Man questions his dating style after being cheated on twice
DEAR ABBY: I have been in two relationships. The first was with a girl a couple of years older than I am. We were together for several years before she cheated on me and dumped me. I was crushed. The next girl was a few years younger. She did the same thing after we were together a year.
What am I doing wrong? Fidelity is important to me, and they both knew it from the start. How can I avoid this in the future?
I have never been a controlling person. I was always fine with my girlfriends going out with their friends without me if I couldn't go for some reason. (That's how they ended up meeting the other guys.)
The people in lasting relationships I've seen watch each other like hawks, and never allow their significant other to be in the company of the opposite sex without them. Is this normal? Should I be like them? That seems controlling, but clearly, my "no boundaries" relationship style has backfired on me.
— CHEATED ON IN NEW YORK CITY
DEAR CHEATED ON: Few things can ruin a relationship or a marriage like obsessive jealousy can. Watching one's partner "like a hawk" is stifling. It will eventually drive the person away, as you will see as you continue to observe the couples you have mentioned. Please don't try to change the person you are because YOU are just fine.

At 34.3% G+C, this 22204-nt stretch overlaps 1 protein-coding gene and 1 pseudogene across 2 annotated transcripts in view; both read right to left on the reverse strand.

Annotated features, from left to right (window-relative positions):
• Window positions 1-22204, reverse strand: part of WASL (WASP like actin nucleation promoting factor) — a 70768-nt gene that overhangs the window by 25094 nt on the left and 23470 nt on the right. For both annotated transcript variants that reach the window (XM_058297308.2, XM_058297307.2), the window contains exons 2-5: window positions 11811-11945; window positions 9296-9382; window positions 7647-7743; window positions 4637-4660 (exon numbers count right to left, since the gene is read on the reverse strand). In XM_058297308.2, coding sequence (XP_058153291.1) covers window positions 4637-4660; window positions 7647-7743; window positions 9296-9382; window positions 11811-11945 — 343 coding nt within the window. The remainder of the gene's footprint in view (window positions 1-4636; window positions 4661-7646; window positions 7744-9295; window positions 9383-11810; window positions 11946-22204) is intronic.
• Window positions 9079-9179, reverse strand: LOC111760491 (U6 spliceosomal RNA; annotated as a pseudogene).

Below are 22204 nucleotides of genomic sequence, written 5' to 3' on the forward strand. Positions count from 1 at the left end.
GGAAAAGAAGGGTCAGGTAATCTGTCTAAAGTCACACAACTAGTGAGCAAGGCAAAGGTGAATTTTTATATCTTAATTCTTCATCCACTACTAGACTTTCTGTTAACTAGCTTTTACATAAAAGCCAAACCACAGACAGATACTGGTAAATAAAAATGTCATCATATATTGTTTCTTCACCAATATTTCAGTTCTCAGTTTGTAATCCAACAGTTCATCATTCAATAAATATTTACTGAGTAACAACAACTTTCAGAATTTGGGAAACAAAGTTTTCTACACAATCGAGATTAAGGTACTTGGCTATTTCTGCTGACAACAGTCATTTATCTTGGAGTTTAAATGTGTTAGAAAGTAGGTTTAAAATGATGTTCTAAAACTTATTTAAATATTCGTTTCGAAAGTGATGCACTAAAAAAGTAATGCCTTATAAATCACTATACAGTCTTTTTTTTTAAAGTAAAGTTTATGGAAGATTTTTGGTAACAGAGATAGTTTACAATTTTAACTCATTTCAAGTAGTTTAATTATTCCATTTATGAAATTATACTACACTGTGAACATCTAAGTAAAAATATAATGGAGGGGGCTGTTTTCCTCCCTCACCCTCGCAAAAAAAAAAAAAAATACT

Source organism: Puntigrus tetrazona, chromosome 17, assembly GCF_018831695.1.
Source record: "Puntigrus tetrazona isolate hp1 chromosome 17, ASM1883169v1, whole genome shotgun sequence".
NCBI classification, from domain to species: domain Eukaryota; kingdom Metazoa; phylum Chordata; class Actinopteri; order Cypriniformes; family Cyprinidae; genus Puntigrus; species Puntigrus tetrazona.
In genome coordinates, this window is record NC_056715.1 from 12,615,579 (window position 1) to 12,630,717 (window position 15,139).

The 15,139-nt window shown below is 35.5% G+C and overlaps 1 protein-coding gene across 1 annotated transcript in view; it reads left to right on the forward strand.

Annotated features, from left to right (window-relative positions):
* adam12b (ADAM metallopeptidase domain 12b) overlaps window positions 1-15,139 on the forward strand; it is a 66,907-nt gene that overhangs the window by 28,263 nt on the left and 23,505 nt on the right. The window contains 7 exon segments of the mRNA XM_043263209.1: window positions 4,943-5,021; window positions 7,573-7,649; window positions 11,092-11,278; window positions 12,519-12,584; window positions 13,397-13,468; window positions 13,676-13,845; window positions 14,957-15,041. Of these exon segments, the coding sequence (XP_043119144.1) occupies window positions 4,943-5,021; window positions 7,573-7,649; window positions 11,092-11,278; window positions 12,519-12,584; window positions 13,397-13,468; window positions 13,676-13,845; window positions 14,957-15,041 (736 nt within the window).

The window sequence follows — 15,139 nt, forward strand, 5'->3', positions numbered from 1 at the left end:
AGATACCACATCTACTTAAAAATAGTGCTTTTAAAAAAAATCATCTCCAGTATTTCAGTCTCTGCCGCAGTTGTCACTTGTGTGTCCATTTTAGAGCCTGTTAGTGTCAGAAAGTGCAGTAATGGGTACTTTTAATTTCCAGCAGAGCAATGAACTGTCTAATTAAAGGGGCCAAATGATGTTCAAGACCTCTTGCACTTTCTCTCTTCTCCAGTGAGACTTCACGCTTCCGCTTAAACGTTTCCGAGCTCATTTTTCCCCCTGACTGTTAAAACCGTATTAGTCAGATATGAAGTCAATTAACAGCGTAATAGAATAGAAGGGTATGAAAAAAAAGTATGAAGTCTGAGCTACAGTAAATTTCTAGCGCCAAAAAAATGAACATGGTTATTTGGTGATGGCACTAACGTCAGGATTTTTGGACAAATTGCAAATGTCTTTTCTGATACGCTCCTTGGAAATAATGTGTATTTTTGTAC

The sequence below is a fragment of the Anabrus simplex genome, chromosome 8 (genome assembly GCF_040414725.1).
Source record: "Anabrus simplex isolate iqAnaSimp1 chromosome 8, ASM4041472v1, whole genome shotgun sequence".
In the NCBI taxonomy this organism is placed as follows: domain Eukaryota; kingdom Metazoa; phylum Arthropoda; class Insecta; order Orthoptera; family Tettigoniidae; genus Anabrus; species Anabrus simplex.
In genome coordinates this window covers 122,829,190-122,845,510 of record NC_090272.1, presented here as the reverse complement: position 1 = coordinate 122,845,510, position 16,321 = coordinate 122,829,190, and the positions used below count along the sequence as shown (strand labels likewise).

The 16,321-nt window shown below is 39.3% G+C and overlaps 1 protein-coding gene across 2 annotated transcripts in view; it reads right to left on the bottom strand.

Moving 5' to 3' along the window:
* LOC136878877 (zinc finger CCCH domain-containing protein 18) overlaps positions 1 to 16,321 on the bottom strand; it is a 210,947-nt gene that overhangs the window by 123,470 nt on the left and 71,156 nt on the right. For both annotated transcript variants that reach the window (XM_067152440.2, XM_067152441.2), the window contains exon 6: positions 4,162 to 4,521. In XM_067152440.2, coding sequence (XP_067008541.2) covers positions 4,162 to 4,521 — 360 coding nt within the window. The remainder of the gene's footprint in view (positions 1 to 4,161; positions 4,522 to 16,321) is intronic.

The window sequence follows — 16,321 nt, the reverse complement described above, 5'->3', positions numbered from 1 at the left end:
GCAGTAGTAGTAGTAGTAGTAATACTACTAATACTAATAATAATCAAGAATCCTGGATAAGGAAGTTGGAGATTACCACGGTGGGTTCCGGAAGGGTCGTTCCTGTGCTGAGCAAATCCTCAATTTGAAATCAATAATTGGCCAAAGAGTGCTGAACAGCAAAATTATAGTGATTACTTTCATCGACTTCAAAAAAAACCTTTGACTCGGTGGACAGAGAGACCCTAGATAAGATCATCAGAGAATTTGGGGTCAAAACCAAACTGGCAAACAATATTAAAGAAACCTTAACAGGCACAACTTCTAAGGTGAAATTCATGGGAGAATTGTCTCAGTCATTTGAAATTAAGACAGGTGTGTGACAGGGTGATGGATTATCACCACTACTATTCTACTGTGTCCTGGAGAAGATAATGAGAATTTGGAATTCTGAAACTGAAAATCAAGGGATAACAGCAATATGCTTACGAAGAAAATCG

I believe that in relationships there has to be a certain amount of responsibility. If someone is mature enough to be involved romantically, that person should be willing to admit if things aren't working out. Being cheated on is painful, and being dumped is equally so. Not every relationship leads to marriage, but rather than sneak around to avoid a frank conversation, it's better to practice the Golden Rule.
DEAR ABBY: I am in a predicament. My therapist is great, but sometimes I think she shares too much. Last time I went, she was running late. When I finally got into her office, she told me the previous patient was nonverbal and had painted her nails during the session. Later in the session, she confided that years ago she had been date raped.
Abby, I am in counseling because my father raped me when I was 15 (I am now 24). Her sharing has me worried because I don't want her telling others what I say or do during counseling. Further, her story of the date rape scared me. She described a situation that is not uncommon for me to be in, and it caused something almost like a flashback in me. I think what she did was insensitive, to say the least.
I have nobody else to ask, so what should I do? I'm getting counseling for free now due to my income, and it took months to get set up with a counselor. Should I report her or accept that this was a mistake and say nothing? If I need to report her, how would I go about doing that?
— CONFLICTED ABOUT IT
DEAR CONFLICTED: You should change therapists because it appears this one has more problems than you do. As to what agency you should report her breach of professional ethics to, contact the state organization that has licensed her to practice.
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